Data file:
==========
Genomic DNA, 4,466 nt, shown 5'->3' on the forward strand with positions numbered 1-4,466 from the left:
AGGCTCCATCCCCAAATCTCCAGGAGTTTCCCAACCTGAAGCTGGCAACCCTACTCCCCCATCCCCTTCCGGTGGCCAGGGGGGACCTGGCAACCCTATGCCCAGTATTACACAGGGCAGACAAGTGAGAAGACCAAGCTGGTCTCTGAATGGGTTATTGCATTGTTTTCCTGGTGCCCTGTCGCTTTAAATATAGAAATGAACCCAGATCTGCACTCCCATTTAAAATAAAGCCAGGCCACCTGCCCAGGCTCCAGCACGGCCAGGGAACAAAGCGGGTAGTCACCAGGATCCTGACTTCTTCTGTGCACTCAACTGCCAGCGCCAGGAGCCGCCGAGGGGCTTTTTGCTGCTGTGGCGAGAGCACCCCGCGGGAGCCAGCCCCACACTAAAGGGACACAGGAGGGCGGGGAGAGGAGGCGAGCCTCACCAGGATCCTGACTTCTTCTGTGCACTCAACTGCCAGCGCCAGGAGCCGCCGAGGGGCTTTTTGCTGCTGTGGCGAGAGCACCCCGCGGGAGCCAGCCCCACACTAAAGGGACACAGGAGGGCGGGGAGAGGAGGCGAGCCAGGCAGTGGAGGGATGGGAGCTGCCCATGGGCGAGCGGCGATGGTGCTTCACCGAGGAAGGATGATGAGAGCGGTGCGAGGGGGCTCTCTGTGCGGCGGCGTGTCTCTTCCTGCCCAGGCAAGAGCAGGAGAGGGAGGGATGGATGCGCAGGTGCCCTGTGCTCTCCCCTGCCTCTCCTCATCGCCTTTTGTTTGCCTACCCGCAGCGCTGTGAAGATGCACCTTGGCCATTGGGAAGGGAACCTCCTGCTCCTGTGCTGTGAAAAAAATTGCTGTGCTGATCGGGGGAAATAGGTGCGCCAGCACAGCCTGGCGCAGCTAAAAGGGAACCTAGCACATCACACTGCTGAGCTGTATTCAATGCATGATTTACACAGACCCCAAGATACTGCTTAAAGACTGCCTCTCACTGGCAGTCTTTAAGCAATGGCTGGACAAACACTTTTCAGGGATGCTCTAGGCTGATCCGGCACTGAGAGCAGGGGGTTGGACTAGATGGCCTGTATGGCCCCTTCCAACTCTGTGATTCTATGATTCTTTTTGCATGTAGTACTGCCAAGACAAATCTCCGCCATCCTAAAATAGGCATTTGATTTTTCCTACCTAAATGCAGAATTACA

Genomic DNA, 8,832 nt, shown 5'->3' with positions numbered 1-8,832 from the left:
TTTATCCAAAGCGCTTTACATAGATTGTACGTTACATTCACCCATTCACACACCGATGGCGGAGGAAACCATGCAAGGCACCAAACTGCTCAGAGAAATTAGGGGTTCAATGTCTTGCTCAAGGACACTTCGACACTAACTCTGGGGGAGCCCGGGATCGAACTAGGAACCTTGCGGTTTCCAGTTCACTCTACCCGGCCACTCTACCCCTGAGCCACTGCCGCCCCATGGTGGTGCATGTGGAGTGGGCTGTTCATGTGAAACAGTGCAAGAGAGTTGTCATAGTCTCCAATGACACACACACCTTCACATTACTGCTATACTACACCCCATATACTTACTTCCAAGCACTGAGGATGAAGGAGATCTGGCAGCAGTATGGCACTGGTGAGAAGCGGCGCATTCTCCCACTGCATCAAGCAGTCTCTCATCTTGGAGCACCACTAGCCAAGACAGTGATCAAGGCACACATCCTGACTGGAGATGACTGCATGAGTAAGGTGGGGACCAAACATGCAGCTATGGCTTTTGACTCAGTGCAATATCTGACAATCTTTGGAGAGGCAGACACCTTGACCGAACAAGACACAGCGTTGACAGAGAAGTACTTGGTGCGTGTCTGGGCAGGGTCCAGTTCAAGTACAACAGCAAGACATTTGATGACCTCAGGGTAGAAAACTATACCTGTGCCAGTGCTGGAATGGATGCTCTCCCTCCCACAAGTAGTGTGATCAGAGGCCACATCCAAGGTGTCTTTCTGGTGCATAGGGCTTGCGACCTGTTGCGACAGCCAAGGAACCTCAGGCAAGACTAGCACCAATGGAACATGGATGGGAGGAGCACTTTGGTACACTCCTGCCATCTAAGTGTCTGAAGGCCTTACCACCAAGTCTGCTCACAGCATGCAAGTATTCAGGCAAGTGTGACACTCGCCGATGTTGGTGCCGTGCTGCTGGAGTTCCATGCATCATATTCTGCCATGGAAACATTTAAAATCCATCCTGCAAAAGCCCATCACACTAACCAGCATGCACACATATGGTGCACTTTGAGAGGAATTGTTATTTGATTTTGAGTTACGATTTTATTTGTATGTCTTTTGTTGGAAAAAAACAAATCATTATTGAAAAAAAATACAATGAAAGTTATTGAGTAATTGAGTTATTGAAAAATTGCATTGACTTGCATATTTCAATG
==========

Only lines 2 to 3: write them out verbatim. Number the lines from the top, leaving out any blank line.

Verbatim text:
AGGCTCCATCCCCAAATCTCCAGGAGTTTCCCAACCTGAAGCTGGCAACCCTACTCCCCCATCCCCTTCCGGTGGCCAGGGGGGACCTGGCAACCCTATGCCCAGTATTACACAGGGCAGACAAGTGAGAAGACCAAGCTGGTCTCTGAATGGGTTATTGCATTGTTTTCCTGGTGCCCTGTCGCTTTAAATATAGAAATGAACCCAGATCTGCACTCCCATTTAAAATAAAGCCAGGCCACCTGCCCAGGCTCCAGCACGGCCAGGGAACAAAGCGGGTAGTCACCAGGATCCTGACTTCTTCTGTGCACTCAACTGCCAGCGCCAGGAGCCGCCGAGGGGCTTTTTGCTGCTGTGGCGAGAGCACCCCGCGGGAGCCAGCCCCACACTAAAGGGACACAGGAGGGCGGGGAGAGGAGGCGAGCCTCACCAGGATCCTGACTTCTTCTGTGCACTCAACTGCCAGCGCCAGGAGCCGCCGAGGGGCTTTTTGCTGCTGTGGCGAGAGCACCCCGCGGGAGCCAGCCCCACACTAAAGGGACACAGGAGGGCGGGGAGAGGAGGCGAGCCAGGCAGTGGAGGGATGGGAGCTGCCCATGGGCGAGCGGCGATGGTGCTTCACCGAGGAAGGATGATGAGAGCGGTGCGAGGGGGCTCTCTGTGCGGCGGCGTGTCTCTTCCTGCCCAGGCAAGAGCAGGAGAGGGAGGGATGGATGCGCAGGTGCCCTGTGCTCTCCCCTGCCTCTCCTCATCGCCTTTTGTTTGCCTACCCGCAGCGCTGTGAAGATGCACCTTGGCCATTGGGAAGGGAACCTCCTGCTCCTGTGCTGTGAAAAAAATTGCTGTGCTGATCGGGGGAAATAGGTGCGCCAGCACAGCCTGGCGCAGCTAAAAGGGAACCTAGCACATCACACTGCTGAGCTGTATTCAATGCATGATTTACACAGACCCCAAGATACTGCTTAAAGACTGCCTCTCACTGGCAGTCTTTAAGCAATGGCTGGACAAACACTTTTCAGGGATGCTCTAGGCTGATCCGGCACTGAGAGCAGGGGGTTGGACTAGATGGCCTGTATGGCCCCTTCCAACTCTGTGATTCTATGATTCTTTTTGCATGTAGTACTGCCAAGACAAATCTCCGCCATCCTAAAATAGGCATTTGATTTTTCCTACCTAAATGCAGAATTACA

Genomic DNA, 8,832 nt, shown 5'->3' with positions numbered 1-8,832 from the left: